When A Car Loses Control

It doesn’t matter whether its loss of life, injury, damage to vehicles or building, or other things like roadways, public lands, or societal infrastructure – out of control vehicles are a major concern to everyone, especially those on the road.

Sometimes drivers lose control because of rain which makes roads slippery or a deluge blinding the driver by overwhelming the wipers’ ability to clear it. When there are curves, bottlenecks, or obstacles, this only gets worse. An older vehicle is even more at risk, susceptible to break failure, suspension problems, or even blow outs. If the driver is under the influence of an intoxicant, anything goes. It doesn’t matter if the weather is perfect, your car is completely tuned up, or you are a seasoned track driver, it is always best to slow down when approaching a corner.

Bad habits like driving too closely behind another vehicle or by wandering in and out of one’s lane are big mistakes too. If you see someone driving erratically, it is best to keep your distance. If it is safe to do so, use your hands-free phone to contact 911 and report the driver, it could save lives.

As mentioned, driving in rainy conditions comes with the risk of hydroplaning. The treads of a good all-weather tire are designed with channels where the water displaced by the tire can be funneled away, allowing for a good connection between the rubber and the road. If the treads are worn down too far, or the tire is not rated for rainy weather driving, the water can separate the road and the rubber, causing it to lose contact and traction. In the Southwest, where it is often hot and dry, a sudden rainstorm can cause one to quickly lose control. If this happens to you, don’t panic, don’t make any sudden moves – of course that’s easier said than done.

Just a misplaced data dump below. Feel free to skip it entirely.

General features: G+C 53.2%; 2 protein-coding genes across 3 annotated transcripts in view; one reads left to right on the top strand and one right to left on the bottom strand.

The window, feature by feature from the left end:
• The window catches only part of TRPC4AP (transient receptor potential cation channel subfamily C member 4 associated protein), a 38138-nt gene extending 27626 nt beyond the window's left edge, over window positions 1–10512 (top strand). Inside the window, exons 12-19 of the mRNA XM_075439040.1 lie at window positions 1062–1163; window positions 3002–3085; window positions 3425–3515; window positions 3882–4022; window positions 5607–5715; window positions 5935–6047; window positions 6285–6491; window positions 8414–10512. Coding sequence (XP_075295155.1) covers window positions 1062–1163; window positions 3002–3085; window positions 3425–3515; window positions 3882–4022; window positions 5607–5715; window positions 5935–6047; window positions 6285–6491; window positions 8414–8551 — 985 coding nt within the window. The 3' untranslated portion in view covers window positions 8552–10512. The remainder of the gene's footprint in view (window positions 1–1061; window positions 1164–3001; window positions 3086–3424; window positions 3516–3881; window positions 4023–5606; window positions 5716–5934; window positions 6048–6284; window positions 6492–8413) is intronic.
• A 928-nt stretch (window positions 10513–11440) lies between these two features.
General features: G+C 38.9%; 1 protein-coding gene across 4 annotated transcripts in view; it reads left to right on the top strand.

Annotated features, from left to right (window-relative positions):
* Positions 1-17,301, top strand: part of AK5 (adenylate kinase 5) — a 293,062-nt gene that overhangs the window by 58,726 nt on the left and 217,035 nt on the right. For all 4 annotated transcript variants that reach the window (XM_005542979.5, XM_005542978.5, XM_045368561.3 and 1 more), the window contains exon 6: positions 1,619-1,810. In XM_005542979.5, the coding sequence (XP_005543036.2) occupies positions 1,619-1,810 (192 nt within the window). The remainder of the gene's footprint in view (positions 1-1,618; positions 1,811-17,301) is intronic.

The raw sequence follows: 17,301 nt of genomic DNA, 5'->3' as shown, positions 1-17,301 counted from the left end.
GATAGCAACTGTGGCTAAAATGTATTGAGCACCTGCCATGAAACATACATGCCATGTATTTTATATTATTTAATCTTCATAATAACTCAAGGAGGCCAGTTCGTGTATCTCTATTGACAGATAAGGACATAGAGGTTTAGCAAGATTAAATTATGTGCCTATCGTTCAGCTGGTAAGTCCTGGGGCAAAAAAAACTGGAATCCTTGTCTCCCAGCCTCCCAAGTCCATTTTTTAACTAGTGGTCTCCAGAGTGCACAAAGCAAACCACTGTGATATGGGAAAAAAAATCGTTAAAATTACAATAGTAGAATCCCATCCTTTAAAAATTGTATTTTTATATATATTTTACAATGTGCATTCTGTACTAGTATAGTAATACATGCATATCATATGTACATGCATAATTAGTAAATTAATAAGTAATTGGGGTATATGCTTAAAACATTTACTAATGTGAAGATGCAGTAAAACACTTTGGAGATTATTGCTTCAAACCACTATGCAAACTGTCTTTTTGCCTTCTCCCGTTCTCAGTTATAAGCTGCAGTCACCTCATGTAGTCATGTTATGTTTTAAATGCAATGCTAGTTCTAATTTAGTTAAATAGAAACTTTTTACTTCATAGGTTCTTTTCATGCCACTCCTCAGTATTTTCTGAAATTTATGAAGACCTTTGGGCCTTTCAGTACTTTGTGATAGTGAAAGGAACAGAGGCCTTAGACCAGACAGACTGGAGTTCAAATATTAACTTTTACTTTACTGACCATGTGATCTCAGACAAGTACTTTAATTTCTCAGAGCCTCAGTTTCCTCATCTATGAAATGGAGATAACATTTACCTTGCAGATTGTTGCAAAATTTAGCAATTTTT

For reasons we won’t discuss in this note, water displaced by the tire, which isn’t funneled into the water channels, tends to move along in front of the tire. For these reasons it is important not to drive through large puddles or any water where depth cannot be accurately anticipated. Besides, any pedestrians nearby won’t appreciate taking an impromptu shower as they amble by.

When applying the brakes, it is important not to hit them too hard, apply gentle pressure to the pedal, ease off, and then do it again. Cars with an automatic braking system (ABS) automatically follow this procedure. This process can help ensure that once the tires get traction, they are able to maintain it, rather than going into an uncontrolled skid. Steer the vehicle in the required direction, but don’t make any sudden changes. A quick jerk of the steering wheel will likely cause you to skid in the opposite direction.

If your brakes fail completely there are a couple of things you can do. First, try gearing down, meaning shifting the car into a lower gear. This uses the engine’s gears to control speed. Be mindful of the tachometer which shows how fast the engine is revving, if it goes to high (into the red) it could cause irrevocable engine damage (although a crash won’t do it much good either). Whether or not shifting gears helps, your final option is to use the emergency brake. It is designed for exactly this purpose, for use in an emergency – when all other options have failed.

Just to be sure, before an emergency arises, test your emergency brake by putting your car on a small hill, take your foot off of the brake pedal, and as the car slowly starts to roll, pull up on the emergency brake handle (or push the pedal if that’s the design of your vehicle).

With any luck you won’t lose control when driving, but if you do, hopefully these instructions will help you safely navigate the situation.

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